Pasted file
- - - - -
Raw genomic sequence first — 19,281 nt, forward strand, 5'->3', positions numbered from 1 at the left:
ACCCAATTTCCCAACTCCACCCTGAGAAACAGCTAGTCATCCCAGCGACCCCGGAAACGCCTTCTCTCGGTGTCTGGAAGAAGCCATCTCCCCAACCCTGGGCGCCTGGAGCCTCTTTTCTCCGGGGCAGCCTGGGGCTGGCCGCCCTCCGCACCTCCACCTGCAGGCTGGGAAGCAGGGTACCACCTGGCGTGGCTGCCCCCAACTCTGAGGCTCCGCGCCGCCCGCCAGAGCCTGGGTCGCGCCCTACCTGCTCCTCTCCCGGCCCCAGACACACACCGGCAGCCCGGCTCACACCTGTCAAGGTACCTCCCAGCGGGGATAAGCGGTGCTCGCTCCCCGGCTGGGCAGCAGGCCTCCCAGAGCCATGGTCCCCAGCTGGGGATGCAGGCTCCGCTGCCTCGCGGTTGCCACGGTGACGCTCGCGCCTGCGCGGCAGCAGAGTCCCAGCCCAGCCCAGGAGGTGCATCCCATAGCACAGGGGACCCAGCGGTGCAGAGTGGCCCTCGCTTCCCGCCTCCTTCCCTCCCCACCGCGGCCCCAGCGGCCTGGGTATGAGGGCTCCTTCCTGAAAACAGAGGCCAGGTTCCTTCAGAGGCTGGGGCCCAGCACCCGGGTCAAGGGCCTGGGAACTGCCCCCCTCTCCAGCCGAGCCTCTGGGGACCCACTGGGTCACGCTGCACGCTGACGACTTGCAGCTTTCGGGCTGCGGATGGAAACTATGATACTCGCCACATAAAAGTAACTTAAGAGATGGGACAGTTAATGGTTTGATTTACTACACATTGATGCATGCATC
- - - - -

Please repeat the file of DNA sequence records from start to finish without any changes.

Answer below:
Raw genomic sequence first — 19,281 nt, forward strand, 5'->3', positions numbered from 1 at the left:
ACCCAATTTCCCAACTCCACCCTGAGAAACAGCTAGTCATCCCAGCGACCCCGGAAACGCCTTCTCTCGGTGTCTGGAAGAAGCCATCTCCCCAACCCTGGGCGCCTGGAGCCTCTTTTCTCCGGGGCAGCCTGGGGCTGGCCGCCCTCCGCACCTCCACCTGCAGGCTGGGAAGCAGGGTACCACCTGGCGTGGCTGCCCCCAACTCTGAGGCTCCGCGCCGCCCGCCAGAGCCTGGGTCGCGCCCTACCTGCTCCTCTCCCGGCCCCAGACACACACCGGCAGCCCGGCTCACACCTGTCAAGGTACCTCCCAGCGGGGATAAGCGGTGCTCGCTCCCCGGCTGGGCAGCAGGCCTCCCAGAGCCATGGTCCCCAGCTGGGGATGCAGGCTCCGCTGCCTCGCGGTTGCCACGGTGACGCTCGCGCCTGCGCGGCAGCAGAGTCCCAGCCCAGCCCAGGAGGTGCATCCCATAGCACAGGGGACCCAGCGGTGCAGAGTGGCCCTCGCTTCCCGCCTCCTTCCCTCCCCACCGCGGCCCCAGCGGCCTGGGTATGAGGGCTCCTTCCTGAAAACAGAGGCCAGGTTCCTTCAGAGGCTGGGGCCCAGCACCCGGGTCAAGGGCCTGGGAACTGCCCCCCTCTCCAGCCGAGCCTCTGGGGACCCACTGGGTCACGCTGCACGCTGACGACTTGCAGCTTTCGGGCTGCGGATGGAAACTATGATACTCGCCACATAAAAGTAACTTAAGAGATGGGACAGTTAATGGTTTGATTTACTACACATTGATGCATGCATC